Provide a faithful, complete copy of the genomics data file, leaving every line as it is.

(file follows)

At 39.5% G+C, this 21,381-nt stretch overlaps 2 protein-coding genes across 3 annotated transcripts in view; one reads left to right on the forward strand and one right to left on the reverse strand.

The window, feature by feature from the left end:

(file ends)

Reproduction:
At 39.5% G+C, this 21,381-nt stretch overlaps 2 protein-coding genes across 3 annotated transcripts in view; one reads left to right on the forward strand and one right to left on the reverse strand.

The window, feature by feature from the left end: